Categorical variables were summarised with frequencies and percentages and continuous variables were summarised with median and IQR. Trends in outcomes were tested using mixed effects logistic or Poisson regression, for dichotomous or continuous count outcomes, respectively. Age, gender, insurance type (government, private or other), and race (non-Hispanic white, non-Hispanic black, Hispanic, Asian or other) were treated as fixed effects. Hospital site was treated as a random effect because compared with patients at other hospitals, patients at the same hospital are likely not completely independent. Data are presented as the OR or incidence rate ratio (IRR) of the change in an outcome over the 15-year study period. The primary analysis of adverse cardiac outcomes included all events through December 2016. However, to account for the possibility that longer follow-up time among patients diagnosed with KD in earlier years might bias the adverse cardiac outcome trend, we also conducted a sensitivity analysis guaranteeing equivalent follow-up time for each patient by using only adverse cardiac outcomes experienced within 2 years of a subject’s KD diagnosis. All analyses were performed using STATA V.14.
Of 19 262 children diagnosed with KD at 48 children’s hospitals during the 15-year study period, 1453 children were excluded from the analysis: 1061 who did not receive IVIG during a KD hospitalisation and 392 for congenital heart disease. Over half of included children were male and 84% were <6 years of age (table 1).
A CA abnormality was detected in 1435 children (8%), including 1117 considered non-severe and 318 severe. The rate of CA abnormality diagnoses increased from 57 per 1000 patients with KD in 2000 to 104 per 1000 patients with KD in 2014, representing an adjusted 2.1-fold increased odds (95% CI 1.7 to 2.6) of diagnosis. As shown in figure 1, the rate of non-severe CA abnormality diagnoses increased from 45 per 1000 patients with KD in 2000 to 81 per 1000 patients with KD in 2014, representing an adjusted 2.3-fold increased odds (95% CI 1.8 to 3.0) of diagnosis. There was no significant change in diagnoses of severe CA abnormalities (figure 1, P=0.13 for trend).
Adverse cardiac outcomes
Despite a doubling of CA abnormalities, adverse cardiac outcomes for children with KD (figure 2) were stable over the study period at 19 per 1000 patients with KD (P=0.24 for trend) using all available follow-up time and 17 per 1000 patients with KD (P=0.89 for trend) when the analysis was restricted to only the first 2 years after KD diagnosis. Of the 342 children who experienced an adverse cardiac outcome (table 2), 86% did so within the first year of their KD diagnosis. Ischaemic heart disease and/or heart failure accounted for 62% of the adverse cardiac outcomes. Patients had a median potential follow-up time of 8 years (IQR 4–11 years).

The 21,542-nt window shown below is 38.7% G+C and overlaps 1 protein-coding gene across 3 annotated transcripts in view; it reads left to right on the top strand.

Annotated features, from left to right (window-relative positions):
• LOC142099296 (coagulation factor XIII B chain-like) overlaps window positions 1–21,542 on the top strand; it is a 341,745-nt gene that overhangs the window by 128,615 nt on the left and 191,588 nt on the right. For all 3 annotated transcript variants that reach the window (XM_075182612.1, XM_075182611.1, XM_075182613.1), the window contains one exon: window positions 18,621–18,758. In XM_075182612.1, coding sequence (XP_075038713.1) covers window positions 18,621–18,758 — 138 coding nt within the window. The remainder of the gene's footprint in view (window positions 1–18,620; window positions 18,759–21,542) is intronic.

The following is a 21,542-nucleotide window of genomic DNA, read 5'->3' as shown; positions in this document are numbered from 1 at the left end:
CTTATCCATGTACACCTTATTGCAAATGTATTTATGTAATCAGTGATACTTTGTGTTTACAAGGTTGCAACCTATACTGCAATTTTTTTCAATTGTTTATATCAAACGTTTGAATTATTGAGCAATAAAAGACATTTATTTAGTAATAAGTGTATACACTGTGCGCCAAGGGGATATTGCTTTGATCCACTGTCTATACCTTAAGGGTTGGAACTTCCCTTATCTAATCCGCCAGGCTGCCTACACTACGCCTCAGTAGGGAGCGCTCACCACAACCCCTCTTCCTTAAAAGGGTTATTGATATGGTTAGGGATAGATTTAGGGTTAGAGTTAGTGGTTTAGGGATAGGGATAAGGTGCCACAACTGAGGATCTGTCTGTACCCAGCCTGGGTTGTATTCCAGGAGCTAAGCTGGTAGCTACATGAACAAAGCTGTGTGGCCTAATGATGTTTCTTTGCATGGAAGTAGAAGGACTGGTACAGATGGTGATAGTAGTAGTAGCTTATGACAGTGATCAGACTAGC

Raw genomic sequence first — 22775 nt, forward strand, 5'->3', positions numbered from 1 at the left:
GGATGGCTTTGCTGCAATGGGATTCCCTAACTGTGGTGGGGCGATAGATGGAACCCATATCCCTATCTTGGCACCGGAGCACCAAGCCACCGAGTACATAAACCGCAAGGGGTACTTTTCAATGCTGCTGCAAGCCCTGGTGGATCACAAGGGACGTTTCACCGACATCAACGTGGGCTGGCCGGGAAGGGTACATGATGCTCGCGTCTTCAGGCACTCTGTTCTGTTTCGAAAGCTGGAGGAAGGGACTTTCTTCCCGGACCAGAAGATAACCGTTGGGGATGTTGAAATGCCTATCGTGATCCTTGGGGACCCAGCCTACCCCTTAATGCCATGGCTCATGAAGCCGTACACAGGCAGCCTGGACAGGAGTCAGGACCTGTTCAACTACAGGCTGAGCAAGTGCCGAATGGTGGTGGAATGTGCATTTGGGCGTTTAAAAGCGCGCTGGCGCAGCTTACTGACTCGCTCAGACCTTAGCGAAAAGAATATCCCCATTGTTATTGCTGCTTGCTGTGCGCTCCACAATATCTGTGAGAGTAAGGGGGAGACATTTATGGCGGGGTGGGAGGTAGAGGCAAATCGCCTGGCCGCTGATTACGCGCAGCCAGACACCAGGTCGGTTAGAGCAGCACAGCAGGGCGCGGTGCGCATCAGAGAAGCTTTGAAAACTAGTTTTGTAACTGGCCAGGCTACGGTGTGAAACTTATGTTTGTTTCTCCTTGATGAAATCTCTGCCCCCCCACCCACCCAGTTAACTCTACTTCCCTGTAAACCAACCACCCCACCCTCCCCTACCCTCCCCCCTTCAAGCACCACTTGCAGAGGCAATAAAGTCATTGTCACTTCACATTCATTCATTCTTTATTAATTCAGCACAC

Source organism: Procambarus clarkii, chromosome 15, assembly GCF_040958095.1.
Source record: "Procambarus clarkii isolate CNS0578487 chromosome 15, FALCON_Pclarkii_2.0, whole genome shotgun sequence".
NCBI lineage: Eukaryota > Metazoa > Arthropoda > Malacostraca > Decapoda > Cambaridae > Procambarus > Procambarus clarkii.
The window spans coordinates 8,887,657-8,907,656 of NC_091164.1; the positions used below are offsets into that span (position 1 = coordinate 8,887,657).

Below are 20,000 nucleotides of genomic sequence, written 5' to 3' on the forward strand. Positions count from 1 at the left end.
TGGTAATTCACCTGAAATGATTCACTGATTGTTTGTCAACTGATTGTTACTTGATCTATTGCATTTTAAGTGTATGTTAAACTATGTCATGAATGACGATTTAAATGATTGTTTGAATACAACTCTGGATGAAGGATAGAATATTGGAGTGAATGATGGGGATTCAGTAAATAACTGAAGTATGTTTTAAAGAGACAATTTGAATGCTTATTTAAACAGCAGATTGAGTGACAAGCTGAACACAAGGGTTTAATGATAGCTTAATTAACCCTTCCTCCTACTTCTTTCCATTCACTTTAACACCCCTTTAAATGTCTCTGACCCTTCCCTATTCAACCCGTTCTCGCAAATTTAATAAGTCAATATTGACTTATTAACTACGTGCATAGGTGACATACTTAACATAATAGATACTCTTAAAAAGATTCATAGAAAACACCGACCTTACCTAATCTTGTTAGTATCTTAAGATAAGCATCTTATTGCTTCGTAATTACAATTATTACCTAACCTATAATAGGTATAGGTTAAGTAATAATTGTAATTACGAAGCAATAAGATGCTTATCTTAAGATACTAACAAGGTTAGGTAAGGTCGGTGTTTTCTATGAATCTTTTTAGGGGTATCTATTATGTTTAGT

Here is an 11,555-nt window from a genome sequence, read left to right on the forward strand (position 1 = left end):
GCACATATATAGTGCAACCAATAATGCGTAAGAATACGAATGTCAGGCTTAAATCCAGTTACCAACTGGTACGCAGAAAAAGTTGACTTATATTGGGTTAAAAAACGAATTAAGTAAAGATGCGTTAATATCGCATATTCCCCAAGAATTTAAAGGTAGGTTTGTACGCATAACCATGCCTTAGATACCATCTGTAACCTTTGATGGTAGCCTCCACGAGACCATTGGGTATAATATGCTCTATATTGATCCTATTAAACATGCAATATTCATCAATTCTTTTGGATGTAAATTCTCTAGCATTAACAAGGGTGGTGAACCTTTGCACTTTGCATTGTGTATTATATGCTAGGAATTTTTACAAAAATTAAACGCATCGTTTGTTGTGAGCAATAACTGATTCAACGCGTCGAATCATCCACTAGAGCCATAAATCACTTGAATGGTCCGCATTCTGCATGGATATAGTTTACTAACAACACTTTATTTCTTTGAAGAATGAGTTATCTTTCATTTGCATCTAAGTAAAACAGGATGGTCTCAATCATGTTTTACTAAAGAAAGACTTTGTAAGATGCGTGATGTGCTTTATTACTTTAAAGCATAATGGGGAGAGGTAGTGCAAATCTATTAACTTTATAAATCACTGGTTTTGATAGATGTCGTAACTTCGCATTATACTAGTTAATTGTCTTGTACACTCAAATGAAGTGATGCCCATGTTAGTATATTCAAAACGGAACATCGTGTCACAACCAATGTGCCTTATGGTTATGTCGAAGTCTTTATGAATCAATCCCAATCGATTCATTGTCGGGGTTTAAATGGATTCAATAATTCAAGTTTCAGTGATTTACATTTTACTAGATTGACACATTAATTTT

On average, 93% of children with KD received an echocardiogram during their index visit, with increasing odds over the study period (OR 2.3, 95% CI 1.8 to 3.0). Time to first echocardiogram (median 1 day, IQR 0–2 days) and total number of echocardiograms (median=3 echocardiograms/patient, IQR 1–3 echocardiograms) decreased (IRR 0.50, 95% CI 0.47 to 0.52 and IRR 0.54, 95% CI 0.52 to 0.56, respectively). The odds of exposure to other forms of cardiac imaging did not change (OR 1.4, 95% CI 0.9 to 2.2), but children were less likely to undergo cardiac catheterisation (OR 0.2, 95% CI 0.1 to 0.3).
Children with KD were increasingly likely to receive multiple doses of IVIG and immune-modulating therapies (table 3). While there was no change in the proportion of children receiving anticoagulation as a whole, patients were increasingly provided LMWH as warfarin prescriptions declined.
Among American children with KD, we found that the rate of CA abnormality diagnoses nearly doubled over the last 15 years, driven almost entirely by non-severe forms, with no measurable change in the rate of adverse cardiac outcomes. Considering these results in the context of existing adult overdiagnosis models and knowledge of CA abnormality epidemiology in children with KD, we evaluated the possibility that a portion of CA abnormalities might be overdiagnosed.
In adults, comparing the rate of detection of abnormalities to patient outcomes over time has been a successful method to demonstrate overdiagnosis of PE6 and thyroid cancers.3 4 Regarding the latter example, studies in the USA3 and Korea4 measured an increasing trend of thyroid cancer diagnoses over a defined time period with a stable rate of thyroid cancer mortality over the same time period. The overdiagnosis model was further supported by the fact that the increase was nearly completely due to a rise in small papillary cancers, a form known to be found incidentally in autopsies. Similar to these adult studies, we found increased diagnosis of non-severe forms of an abnormality (CA abnormalities), without a change in patient outcomes (major cardiac sequelae or death).